were edging higher after the struggling online brokerage agreed to sell the assets of its wealth management subsidiary.
PHH Investments, a Texas-based registered investment advisor that specializes in providing retirement advice and investment management to airline employees, has agreed to purchase the assets of E*Trade's RAA Wealth Management. E*Trade expects the deal to generate $80 million in proceeds and to close in April.
E*Trade will continue to offer investment and financial planning advice to its core retail and corporate services clients, the company said.
As the credit crunch worsened last year, E*Trade embarked on a restructuring to refocus the company on retail banking and trading. Part of E*Trade's problem was that the firm expanded beyond its traditional roots by piling risky asset-backed securities onto its balance sheet.
Citadel Investments stepped in to bail out E*Trade after the brokerage was forced to take writedowns on its asset-backed securities portfolio, primarily within collateralized debt obligations, or CDOs, and second-lien securities. Citadel ended up taking a 20% stake in the company, as well as purchasing the $3 billion asset-backed securities portfolio for just $800 million.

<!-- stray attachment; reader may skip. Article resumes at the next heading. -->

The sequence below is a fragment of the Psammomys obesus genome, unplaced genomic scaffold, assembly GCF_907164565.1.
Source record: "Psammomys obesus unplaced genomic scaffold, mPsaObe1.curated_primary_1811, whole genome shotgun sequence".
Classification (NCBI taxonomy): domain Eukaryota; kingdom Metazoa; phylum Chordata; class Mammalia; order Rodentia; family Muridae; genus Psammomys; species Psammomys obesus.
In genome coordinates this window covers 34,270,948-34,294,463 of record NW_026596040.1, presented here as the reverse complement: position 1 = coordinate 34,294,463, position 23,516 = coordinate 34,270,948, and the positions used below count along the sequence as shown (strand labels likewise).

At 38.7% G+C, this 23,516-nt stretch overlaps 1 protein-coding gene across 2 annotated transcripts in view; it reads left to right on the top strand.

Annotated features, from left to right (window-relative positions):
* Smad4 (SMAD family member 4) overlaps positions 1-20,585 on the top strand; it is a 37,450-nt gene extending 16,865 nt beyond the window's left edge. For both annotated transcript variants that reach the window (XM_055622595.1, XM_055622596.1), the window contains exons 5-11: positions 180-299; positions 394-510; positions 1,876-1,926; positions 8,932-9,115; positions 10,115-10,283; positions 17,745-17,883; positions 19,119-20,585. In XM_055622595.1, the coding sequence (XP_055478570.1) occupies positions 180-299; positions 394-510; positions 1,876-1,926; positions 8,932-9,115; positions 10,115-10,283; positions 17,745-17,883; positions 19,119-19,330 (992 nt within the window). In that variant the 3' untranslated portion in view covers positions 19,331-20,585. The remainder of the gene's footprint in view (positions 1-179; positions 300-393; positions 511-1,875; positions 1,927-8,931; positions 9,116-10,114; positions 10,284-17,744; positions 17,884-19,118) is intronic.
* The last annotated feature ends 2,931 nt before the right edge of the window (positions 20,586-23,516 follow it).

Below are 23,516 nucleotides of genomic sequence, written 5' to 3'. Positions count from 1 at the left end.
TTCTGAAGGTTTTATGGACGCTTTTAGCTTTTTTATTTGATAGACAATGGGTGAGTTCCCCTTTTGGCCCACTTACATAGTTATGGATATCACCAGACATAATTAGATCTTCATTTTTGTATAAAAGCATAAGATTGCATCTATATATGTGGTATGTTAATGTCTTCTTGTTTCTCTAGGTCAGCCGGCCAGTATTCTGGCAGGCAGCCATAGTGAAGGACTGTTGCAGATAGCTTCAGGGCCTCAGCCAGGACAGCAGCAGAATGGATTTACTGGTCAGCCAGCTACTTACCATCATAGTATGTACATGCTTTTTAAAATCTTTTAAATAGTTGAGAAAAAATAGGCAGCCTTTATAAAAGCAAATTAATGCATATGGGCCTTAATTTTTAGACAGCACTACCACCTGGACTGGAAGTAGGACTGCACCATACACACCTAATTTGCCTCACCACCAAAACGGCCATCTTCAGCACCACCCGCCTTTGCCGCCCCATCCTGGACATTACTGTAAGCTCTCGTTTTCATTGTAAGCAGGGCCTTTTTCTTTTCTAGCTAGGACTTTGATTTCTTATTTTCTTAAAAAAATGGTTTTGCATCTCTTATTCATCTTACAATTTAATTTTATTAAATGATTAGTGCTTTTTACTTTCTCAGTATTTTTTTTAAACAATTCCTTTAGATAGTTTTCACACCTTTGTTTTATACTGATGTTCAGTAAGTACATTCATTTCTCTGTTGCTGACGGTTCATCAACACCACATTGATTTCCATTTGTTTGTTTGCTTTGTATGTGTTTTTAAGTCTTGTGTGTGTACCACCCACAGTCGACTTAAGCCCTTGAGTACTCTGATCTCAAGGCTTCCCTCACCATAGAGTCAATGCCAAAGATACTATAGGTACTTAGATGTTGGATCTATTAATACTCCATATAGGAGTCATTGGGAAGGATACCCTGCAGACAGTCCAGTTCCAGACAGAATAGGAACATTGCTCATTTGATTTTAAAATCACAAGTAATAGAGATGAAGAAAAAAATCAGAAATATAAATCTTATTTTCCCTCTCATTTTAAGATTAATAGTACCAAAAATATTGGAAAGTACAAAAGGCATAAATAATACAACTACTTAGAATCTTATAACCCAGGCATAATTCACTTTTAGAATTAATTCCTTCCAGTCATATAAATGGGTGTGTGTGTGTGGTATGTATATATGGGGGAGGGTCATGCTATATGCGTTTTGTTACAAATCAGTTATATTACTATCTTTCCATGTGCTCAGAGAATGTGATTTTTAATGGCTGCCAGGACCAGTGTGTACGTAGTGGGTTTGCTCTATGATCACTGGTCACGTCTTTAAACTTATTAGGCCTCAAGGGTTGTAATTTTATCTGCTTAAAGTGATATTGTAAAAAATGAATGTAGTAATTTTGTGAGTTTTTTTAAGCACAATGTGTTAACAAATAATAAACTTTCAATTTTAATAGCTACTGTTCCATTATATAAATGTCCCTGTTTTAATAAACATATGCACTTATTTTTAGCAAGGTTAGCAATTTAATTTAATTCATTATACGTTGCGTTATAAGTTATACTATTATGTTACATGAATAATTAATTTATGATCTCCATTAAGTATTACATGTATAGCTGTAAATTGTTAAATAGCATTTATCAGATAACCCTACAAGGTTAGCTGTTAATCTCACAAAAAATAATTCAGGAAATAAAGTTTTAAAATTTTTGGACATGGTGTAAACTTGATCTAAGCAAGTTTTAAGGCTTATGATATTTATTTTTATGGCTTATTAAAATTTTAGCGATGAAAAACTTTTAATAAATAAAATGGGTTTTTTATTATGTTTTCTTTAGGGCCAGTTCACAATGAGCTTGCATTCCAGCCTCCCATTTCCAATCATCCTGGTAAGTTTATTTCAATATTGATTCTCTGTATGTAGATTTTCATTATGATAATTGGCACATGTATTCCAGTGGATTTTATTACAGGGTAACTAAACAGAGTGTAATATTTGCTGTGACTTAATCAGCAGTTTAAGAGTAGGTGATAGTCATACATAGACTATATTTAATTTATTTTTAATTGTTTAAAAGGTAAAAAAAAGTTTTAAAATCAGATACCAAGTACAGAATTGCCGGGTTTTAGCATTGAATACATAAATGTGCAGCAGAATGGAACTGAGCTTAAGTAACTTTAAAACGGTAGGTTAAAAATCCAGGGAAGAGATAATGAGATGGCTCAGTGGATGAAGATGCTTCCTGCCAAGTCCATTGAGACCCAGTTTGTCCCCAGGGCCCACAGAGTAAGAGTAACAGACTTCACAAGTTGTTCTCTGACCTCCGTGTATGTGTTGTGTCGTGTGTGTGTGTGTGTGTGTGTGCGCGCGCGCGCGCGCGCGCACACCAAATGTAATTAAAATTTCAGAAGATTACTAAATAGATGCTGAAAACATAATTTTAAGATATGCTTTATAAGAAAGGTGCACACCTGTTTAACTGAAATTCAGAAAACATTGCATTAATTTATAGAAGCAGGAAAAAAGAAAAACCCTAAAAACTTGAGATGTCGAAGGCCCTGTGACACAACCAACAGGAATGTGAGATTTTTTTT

Last month, the company was able to sell an additional $3 billion worth of mortgage-related securities and municipal bonds with a realized loss of "less than $5 million" on the sale.
E*Trade reiterated on Monday that the company is actively working to improve capital and liquidity and reduce expenses. Management has identified additional "non-core assets" with "high market demand" that it also plans to sell.
"We have taken swift action and are generating results to maximize the value of our assets," acting CEO Jarrett Lilien said in a statement. "Effective execution of our turnaround plan will be measured by our continued ability to monetize assets, reduce balance sheet risk, streamline expenses and re-invest in growth that strengthens the overall franchise and best meets the needs of our customers."
Shares recently were rising 13 cents to $5.30.